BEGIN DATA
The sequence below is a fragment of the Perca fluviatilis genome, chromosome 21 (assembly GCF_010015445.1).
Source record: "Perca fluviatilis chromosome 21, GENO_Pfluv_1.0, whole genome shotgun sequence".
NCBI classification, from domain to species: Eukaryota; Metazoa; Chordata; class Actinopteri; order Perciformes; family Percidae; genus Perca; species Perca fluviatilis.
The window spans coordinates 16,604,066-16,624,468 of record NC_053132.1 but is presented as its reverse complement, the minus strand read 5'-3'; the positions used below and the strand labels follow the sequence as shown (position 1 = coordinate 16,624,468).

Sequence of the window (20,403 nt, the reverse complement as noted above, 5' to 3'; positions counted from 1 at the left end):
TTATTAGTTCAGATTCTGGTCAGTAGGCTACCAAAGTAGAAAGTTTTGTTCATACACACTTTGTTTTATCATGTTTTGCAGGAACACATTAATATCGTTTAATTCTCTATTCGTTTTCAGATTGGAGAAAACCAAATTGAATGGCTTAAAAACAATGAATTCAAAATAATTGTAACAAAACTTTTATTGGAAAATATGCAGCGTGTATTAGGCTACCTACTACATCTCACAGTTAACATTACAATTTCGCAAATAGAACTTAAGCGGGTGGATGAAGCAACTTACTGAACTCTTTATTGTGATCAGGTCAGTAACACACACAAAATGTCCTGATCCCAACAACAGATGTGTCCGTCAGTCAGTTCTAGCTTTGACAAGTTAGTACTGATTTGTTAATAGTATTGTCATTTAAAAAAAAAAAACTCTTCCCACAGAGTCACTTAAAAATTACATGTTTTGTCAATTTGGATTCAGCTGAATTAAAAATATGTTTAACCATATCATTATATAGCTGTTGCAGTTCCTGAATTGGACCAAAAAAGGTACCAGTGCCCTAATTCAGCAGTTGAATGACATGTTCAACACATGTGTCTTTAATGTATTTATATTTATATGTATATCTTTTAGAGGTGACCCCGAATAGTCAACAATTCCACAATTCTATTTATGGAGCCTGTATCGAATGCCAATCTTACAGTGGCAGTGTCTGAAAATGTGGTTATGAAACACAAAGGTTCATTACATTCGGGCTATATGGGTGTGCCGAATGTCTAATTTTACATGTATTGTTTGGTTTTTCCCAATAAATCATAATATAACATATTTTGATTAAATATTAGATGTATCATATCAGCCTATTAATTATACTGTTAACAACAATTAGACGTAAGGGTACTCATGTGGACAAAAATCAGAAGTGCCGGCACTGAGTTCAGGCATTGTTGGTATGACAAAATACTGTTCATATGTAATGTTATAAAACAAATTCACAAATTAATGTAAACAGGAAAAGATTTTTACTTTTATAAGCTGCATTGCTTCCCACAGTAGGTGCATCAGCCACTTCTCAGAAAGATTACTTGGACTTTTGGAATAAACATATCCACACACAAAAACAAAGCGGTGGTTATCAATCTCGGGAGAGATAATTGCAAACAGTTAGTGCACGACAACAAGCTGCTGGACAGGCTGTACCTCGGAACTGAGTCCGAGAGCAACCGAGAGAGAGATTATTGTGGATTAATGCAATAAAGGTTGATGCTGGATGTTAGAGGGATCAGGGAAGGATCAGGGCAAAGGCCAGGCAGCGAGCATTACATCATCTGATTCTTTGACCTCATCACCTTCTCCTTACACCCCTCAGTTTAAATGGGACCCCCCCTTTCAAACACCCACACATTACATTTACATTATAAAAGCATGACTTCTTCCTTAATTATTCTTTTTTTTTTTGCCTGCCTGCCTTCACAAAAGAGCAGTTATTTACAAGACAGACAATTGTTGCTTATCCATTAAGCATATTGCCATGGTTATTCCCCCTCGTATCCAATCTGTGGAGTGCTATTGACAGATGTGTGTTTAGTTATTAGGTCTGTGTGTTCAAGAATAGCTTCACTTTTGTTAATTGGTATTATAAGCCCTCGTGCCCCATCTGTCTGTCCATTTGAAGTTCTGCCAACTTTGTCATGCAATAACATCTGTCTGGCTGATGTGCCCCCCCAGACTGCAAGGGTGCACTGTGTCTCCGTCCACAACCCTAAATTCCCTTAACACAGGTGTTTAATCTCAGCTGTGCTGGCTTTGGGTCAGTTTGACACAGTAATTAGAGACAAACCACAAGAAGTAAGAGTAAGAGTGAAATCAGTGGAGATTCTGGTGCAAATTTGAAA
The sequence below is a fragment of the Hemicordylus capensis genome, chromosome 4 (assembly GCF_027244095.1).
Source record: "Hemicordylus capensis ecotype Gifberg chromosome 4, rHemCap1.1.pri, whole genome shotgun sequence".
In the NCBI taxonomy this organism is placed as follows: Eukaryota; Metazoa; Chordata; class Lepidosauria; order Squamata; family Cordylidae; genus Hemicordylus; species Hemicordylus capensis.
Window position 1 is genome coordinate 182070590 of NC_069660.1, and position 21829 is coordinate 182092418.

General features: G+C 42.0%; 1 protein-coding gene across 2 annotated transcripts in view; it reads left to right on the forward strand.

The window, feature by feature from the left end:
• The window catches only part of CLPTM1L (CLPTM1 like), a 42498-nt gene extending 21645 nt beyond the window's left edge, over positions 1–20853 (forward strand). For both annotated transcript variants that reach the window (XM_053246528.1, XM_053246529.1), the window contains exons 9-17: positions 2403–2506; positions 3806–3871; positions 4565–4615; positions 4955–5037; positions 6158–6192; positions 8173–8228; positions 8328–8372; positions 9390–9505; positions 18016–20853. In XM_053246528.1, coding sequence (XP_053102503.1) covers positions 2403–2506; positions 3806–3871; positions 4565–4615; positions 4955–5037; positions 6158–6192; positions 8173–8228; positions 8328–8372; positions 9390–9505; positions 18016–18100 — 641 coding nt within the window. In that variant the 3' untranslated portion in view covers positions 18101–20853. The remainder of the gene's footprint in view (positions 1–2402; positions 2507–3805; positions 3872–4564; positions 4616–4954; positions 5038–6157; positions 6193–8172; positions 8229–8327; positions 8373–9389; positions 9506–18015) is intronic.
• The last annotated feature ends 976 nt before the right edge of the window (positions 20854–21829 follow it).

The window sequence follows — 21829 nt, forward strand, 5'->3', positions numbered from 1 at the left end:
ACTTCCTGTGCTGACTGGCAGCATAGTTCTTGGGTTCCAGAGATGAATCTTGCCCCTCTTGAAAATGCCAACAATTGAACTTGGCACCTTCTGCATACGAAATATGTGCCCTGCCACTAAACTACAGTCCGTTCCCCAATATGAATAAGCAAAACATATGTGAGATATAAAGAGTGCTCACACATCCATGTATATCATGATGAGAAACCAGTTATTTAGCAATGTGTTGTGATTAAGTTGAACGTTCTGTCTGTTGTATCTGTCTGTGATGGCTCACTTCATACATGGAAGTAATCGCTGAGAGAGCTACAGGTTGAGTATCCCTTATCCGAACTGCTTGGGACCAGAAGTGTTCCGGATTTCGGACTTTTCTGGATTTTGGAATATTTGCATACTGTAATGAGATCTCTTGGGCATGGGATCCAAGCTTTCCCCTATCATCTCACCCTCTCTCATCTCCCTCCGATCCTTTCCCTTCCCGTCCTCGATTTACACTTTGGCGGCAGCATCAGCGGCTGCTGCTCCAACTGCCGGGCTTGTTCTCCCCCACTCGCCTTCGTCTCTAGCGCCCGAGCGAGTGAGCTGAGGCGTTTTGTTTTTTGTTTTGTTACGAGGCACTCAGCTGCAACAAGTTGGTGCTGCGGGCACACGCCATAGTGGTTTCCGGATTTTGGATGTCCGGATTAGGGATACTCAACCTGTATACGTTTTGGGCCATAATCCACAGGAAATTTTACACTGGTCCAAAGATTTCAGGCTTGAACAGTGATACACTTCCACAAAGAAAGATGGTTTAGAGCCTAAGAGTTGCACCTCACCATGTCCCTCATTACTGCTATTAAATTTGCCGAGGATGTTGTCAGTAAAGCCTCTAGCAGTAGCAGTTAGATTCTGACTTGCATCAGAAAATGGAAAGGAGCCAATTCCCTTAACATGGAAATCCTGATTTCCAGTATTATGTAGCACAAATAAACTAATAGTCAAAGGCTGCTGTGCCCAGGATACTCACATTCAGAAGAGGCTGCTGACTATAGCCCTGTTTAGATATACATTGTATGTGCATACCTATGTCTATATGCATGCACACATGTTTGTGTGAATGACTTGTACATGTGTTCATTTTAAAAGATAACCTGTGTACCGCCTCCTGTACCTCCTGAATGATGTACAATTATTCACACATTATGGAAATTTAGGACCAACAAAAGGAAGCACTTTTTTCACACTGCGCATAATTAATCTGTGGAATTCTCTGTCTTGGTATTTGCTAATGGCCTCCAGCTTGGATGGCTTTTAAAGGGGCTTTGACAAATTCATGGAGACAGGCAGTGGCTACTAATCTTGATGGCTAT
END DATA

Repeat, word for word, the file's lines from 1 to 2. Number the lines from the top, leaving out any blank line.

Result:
The sequence below is a fragment of the Perca fluviatilis genome, chromosome 21 (assembly GCF_010015445.1).
Source record: "Perca fluviatilis chromosome 21, GENO_Pfluv_1.0, whole genome shotgun sequence".